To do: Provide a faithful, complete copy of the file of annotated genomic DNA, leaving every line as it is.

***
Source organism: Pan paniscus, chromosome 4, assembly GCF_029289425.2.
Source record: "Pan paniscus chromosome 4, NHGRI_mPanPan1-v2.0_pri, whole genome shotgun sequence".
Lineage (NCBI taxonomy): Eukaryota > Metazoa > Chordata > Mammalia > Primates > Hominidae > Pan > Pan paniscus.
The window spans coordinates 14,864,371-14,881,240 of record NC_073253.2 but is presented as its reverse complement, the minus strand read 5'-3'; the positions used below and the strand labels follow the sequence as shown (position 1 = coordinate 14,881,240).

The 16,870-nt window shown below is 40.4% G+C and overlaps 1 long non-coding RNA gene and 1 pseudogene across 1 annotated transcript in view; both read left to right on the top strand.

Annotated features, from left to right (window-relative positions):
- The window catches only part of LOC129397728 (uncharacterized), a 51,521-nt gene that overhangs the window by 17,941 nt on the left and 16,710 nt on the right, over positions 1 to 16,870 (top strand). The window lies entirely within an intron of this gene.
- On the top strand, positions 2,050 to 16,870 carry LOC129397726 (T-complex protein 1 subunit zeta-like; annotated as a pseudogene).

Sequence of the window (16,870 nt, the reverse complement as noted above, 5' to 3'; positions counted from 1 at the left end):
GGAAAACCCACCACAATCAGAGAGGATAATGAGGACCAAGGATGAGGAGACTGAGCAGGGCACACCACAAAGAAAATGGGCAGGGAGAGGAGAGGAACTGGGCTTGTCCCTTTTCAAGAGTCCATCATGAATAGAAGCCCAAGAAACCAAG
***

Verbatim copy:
Source organism: Pan paniscus, chromosome 4, assembly GCF_029289425.2.
Source record: "Pan paniscus chromosome 4, NHGRI_mPanPan1-v2.0_pri, whole genome shotgun sequence".
Lineage (NCBI taxonomy): Eukaryota > Metazoa > Chordata > Mammalia > Primates > Hominidae > Pan > Pan paniscus.
The window spans coordinates 14,864,371-14,881,240 of record NC_073253.2 but is presented as its reverse complement, the minus strand read 5'-3'; the positions used below and the strand labels follow the sequence as shown (position 1 = coordinate 14,881,240).

The 16,870-nt window shown below is 40.4% G+C and overlaps 1 long non-coding RNA gene and 1 pseudogene across 1 annotated transcript in view; both read left to right on the top strand.

Annotated features, from left to right (window-relative positions):
- The window catches only part of LOC129397728 (uncharacterized), a 51,521-nt gene that overhangs the window by 17,941 nt on the left and 16,710 nt on the right, over positions 1 to 16,870 (top strand). The window lies entirely within an intron of this gene.
- On the top strand, positions 2,050 to 16,870 carry LOC129397726 (T-complex protein 1 subunit zeta-like; annotated as a pseudogene).

Sequence of the window (16,870 nt, the reverse complement as noted above, 5' to 3'; positions counted from 1 at the left end):
GGAAAACCCACCACAATCAGAGAGGATAATGAGGACCAAGGATGAGGAGACTGAGCAGGGCACACCACAAAGAAAATGGGCAGGGAGAGGAGAGGAACTGGGCTTGTCCCTTTTCAAGAGTCCATCATGAATAGAAGCCCAAGAAACCAAG